OAKLAND, Calif. (AP) -- The Golden State Warriors twirled T-shirts over their heads and waved to the crowd from atop double-decker buses as blue and yellow confetti rained down on them during a parade Thursday to celebrate the team's latest championship.
Stephen Curry held the Larry O'Brien trophy, his wife and kids beside him. He got off his bus and hopped and shouted as he gave high fives to the crowd. NBA Finals MVP Kevin Durant rode on a different bus with his mom.
"I was expecting more," coach Steve Kerr told KTVU-TV, joking about the size of the crowd.
Kerr said he was proud that the team "came back from the heartbreak of last year."
The Warriors blew a 3-1 lead in the Finals last year and lost the title to the Cleveland Cavaliers after posting the best regular-season record in NBA history.
The Warriors went 15-1 in this year's postseason, with sweeps in the first three rounds before beating LeBron James and the Cavaliers in five games in the Finals.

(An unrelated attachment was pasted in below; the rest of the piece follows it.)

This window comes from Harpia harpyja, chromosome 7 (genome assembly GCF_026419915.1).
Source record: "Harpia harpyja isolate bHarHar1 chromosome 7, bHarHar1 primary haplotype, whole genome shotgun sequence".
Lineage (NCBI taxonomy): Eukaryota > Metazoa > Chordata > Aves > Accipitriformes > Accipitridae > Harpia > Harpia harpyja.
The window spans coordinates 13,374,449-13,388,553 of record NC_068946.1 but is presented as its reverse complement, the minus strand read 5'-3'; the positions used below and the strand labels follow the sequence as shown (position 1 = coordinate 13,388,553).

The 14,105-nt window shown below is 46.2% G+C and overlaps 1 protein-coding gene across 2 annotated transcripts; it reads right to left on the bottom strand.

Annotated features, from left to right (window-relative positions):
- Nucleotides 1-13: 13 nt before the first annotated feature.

"We've overcome a lot of doubts," said Tulio Zelada, 28, a San Francisco resident who attended the parade. He described himself as a Warriors fan since elementary school.
The parade wound through downtown Oakland, where fans in Warriors shirts and hats cheered their favorite players.
Oakland recently learned it's losing one of its other beloved teams, the Raiders, to Las Vegas, and the city is still reeling from a police scandal and mourning a deadly warehouse fire. The Warriors are also headed to San Francisco, where they broke ground this year on a new arena slated to open in 2019.
But Thursday was a rare chance to celebrate.
"Oakland represents all of us," Kerr told KTVU. "You've got people of every race, color, religion, creed, whatever, and everybody's just coming together and loving this team."
The impending loss of the Warriors to San Francisco was on the minds of some fans who came out to cheer, though many threw the word "dynasty" around and expected one more championship parade in Oakland next year.
"It's a bittersweet moment today," said Carolina Gallegos, 32, an Oakland resident.
Sheldon Glasgow, who has been living in Oakland for 10 years, said he wasn't angry the Warriors were moving. Glasgow held posters of Durant.
"It's still in the Bay," he said. "No matter where they go, it's still in the Golden State."